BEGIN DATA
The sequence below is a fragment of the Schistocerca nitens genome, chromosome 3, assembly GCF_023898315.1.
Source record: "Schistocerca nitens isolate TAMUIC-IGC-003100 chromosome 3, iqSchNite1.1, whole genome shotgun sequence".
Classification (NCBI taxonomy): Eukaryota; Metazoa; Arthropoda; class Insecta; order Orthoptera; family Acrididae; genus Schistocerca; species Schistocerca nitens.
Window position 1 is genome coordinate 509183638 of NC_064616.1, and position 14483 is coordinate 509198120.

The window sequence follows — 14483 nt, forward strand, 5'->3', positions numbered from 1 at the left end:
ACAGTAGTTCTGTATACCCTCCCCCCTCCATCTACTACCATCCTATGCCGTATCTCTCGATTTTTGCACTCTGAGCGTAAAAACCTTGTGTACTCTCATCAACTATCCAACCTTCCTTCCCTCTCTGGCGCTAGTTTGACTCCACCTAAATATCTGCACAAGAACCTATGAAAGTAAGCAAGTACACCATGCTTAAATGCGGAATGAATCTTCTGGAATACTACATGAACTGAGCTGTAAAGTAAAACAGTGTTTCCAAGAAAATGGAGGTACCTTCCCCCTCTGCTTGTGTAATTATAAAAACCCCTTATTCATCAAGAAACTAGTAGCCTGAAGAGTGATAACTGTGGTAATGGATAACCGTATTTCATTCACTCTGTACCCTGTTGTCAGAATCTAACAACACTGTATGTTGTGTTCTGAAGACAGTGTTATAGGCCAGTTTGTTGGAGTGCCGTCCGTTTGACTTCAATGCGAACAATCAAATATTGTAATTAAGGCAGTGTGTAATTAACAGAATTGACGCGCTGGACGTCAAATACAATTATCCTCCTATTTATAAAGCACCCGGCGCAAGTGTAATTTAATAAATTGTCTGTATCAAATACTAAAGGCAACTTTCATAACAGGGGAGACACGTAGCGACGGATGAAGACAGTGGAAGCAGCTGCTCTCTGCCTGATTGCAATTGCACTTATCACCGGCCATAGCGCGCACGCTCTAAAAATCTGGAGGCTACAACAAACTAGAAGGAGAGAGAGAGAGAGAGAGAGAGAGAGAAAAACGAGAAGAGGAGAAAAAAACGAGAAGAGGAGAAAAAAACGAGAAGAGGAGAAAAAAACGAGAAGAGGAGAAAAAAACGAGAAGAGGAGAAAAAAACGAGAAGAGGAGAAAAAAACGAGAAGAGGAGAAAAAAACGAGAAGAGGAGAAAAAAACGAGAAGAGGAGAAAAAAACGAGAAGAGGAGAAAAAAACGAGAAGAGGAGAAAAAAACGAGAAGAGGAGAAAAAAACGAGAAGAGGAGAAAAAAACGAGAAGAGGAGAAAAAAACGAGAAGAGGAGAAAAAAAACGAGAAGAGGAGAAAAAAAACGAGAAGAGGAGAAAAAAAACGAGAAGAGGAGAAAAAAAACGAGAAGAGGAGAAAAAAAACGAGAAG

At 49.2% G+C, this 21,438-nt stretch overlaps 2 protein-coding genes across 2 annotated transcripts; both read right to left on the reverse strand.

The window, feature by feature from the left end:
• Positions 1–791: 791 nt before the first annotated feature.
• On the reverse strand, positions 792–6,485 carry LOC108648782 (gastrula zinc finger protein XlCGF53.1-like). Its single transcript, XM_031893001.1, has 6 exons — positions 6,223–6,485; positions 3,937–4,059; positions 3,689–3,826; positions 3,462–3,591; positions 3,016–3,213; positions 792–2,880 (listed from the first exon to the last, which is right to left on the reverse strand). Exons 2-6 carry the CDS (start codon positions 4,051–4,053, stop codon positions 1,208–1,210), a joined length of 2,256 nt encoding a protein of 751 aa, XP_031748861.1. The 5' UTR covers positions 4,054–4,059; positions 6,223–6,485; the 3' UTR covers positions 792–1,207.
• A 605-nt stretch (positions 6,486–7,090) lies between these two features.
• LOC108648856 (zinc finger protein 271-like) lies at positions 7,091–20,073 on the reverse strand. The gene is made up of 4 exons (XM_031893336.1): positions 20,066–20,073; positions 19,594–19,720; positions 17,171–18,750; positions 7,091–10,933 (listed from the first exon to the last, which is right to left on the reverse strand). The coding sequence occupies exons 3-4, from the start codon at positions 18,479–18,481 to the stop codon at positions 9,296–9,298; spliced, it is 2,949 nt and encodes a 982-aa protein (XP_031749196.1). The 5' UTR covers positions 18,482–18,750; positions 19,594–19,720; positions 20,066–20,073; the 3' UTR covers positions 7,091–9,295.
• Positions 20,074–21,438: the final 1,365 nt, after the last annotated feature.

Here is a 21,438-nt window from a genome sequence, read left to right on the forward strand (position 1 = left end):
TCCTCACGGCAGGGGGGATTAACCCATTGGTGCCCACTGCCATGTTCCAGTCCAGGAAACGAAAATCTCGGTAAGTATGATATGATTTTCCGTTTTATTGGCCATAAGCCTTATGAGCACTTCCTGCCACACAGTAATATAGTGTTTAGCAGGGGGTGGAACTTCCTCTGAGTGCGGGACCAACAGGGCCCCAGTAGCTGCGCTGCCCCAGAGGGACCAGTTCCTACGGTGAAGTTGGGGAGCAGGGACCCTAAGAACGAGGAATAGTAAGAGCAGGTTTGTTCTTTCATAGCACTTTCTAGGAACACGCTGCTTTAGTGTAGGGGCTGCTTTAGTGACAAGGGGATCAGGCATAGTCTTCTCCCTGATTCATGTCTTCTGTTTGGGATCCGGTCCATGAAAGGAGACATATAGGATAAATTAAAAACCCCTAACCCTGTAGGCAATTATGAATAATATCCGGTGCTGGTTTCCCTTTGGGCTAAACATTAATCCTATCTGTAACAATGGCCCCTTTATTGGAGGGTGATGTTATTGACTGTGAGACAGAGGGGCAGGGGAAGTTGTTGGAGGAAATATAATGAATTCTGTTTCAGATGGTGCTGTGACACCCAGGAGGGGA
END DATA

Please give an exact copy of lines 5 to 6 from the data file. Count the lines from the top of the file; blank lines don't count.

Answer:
The window sequence follows — 14483 nt, forward strand, 5'->3', positions numbered from 1 at the left end:
ACAGTAGTTCTGTATACCCTCCCCCCTCCATCTACTACCATCCTATGCCGTATCTCTCGATTTTTGCACTCTGAGCGTAAAAACCTTGTGTACTCTCATCAACTATCCAACCTTCCTTCCCTCTCTGGCGCTAGTTTGACTCCACCTAAATATCTGCACAAGAACCTATGAAAGTAAGCAAGTACACCATGCTTAAATGCGGAATGAATCTTCTGGAATACTACATGAACTGAGCTGTAAAGTAAAACAGTGTTTCCAAGAAAATGGAGGTACCTTCCCCCTCTGCTTGTGTAATTATAAAAACCCCTTATTCATCAAGAAACTAGTAGCCTGAAGAGTGATAACTGTGGTAATGGATAACCGTATTTCATTCACTCTGTACCCTGTTGTCAGAATCTAACAACACTGTATGTTGTGTTCTGAAGACAGTGTTATAGGCCAGTTTGTTGGAGTGCCGTCCGTTTGACTTCAATGCGAACAATCAAATATTGTAATTAAGGCAGTGTGTAATTAACAGAATTGACGCGCTGGACGTCAAATACAATTATCCTCCTATTTATAAAGCACCCGGCGCAAGTGTAATTTAATAAATTGTCTGTATCAAATACTAAAGGCAACTTTCATAACAGGGGAGACACGTAGCGACGGATGAAGACAGTGGAAGCAGCTGCTCTCTGCCTGATTGCAATTGCACTTATCACCGGCCATAGCGCGCACGCTCTAAAAATCTGGAGGCTACAACAAACTAGAAGGAGAGAGAGAGAGAGAGAGAGAGAGAGAAAAACGAGAAGAGGAGAAAAAAACGAGAAGAGGAGAAAAAAACGAGAAGAGGAGAAAAAAACGAGAAGAGGAGAAAAAAACGAGAAGAGGAGAAAAAAACGAGAAGAGGAGAAAAAAACGAGAAGAGGAGAAAAAAACGAGAAGAGGAGAAAAAAACGAGAAGAGGAGAAAAAAACGAGAAGAGGAGAAAAAAACGAGAAGAGGAGAAAAAAACGAGAAGAGGAGAAAAAAACGAGAAGAGGAGAAAAAAACGAGAAGAGGAGAAAAAAACGAGAAGAGGAGAAAAAAAACGAGAAGAGGAGAAAAAAAACGAGAAGAGGAGAAAAAAAACGAGAAGAGGAGAAAAAAAACGAGAAGAGGAGAAAAAAAACGAGAAG